We know the deal when we sign up: We will most likely have to say goodbye to them.
Such is the reality of dogs.
There is a thief in my midst. And I plan on catching him red-handed. Or, actually, probably, fur-pawed. But I will catch this thief.
I have five feeders set up in my yard. They are primarily squirrel feeders, despite the more common name of bird feeders.
As I stood at the base of the waterfall, the cool mist sprinkling over my face, I thought of the centuries of time that had passed as the waters flowed over these very rocks. I closed my eyes and reflected on the steady, relentless consistency of water, unfazed by time. And then I thought, “If I slip and fall here, I will have an incredibly bad day, as that water is really cold, there are lots of rocks out there, and my phone is in my pocket.”
I get that some people don’t like squirrels. They raid bird feeders. They gnaw on your house at times. And they scurry across your roof to make it sound like badgers are running across it.
But I try to give them my support.
My father has beehives. He got into beekeeping a few years ago, and he and my brother-in-law are the expert stewards of the hives.
The bees provide delicious honey, and are also really interesting critters to watch go about their daily bee lives.
Some might say that when you go actively looking for snakes, you probably shouldn’t be surprised when you get bitten by a venomous one.
Well, believe it or not, it’s actually more surprising than you would think.
Thirty years ago, I went with my dad on a week-long trip to Arizona. It was one of the most amazing trips of my childhood. My dad is a biologist, and we focused on seeing all kinds of amazing critters – rattlesnakes, roadrunners and coyotes, oh my. It was a constant adventure and discovery after discovery.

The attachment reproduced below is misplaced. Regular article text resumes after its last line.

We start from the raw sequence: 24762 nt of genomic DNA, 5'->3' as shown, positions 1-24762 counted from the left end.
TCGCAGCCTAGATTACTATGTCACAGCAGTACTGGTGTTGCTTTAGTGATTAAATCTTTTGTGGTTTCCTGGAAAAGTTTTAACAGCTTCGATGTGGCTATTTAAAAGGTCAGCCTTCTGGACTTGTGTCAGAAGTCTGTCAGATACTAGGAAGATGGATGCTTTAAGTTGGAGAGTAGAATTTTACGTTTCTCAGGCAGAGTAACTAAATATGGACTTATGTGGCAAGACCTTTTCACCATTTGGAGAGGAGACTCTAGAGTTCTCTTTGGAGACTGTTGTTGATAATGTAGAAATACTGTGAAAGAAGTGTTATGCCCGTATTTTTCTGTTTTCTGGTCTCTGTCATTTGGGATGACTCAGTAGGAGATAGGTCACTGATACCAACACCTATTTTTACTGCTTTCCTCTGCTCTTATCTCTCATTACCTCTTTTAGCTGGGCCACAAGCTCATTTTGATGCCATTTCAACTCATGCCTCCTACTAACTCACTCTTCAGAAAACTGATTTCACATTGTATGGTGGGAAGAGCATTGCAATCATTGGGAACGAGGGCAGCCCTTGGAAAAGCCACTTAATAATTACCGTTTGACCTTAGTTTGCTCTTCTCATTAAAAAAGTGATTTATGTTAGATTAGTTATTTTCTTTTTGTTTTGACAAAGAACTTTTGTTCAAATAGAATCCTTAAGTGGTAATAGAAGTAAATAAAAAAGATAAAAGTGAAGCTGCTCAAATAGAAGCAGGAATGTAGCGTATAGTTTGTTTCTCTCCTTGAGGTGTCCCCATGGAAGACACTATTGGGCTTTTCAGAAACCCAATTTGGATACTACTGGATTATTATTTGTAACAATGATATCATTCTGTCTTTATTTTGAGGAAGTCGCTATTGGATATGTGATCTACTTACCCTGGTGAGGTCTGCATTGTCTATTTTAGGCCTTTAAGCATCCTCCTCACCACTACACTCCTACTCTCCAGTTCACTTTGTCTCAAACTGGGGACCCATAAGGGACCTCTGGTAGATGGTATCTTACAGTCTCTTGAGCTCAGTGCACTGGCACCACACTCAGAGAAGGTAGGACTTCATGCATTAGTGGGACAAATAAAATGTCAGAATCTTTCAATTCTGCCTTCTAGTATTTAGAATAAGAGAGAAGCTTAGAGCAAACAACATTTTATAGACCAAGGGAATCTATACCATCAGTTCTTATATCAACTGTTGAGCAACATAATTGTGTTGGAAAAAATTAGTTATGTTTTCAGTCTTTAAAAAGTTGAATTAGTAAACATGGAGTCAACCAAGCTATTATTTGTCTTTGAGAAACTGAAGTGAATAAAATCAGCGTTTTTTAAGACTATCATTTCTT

My son loves to fish. Loves, loves, loves to fish. If I gave him the option of having a roof over his head or fishing, it’s pretty much time to tell him goodbye.
He fishes in the morning. He fishes in the afternoon. On plenty of occasions I have called him and said, “Dude, it’s dark. How are you still fishing.”
When it comes to punctuality, I have long subscribed to the old adage of “Early is on time, on time is late, and late is unacceptable.”
This is often a difficult trait to have, especially in my family. My daughter is always on time for school or work, but apparently uses all of that on-timeness there, as she is constantly the last one ready for any family social event. This is something we should have known would be commonplace when my wife was pregnant some 18 years ago and she went in to be induced in late July. Hey, you know how when women get induced they have a baby shortly thereafter? Yeah, not in this case. Our daughter arrived 11 days later, foreshadowing a lifetime of getting to family events on her time schedule.
I have recently completed a road trip with my kids, and I can safely say it included the perfect amount of buffalo slobber.
This road trip was done over their spring break, and we set off on a whirlwind tour of roadside attractions and off-the-beaten path adventures, which is really the only way to spend spring break.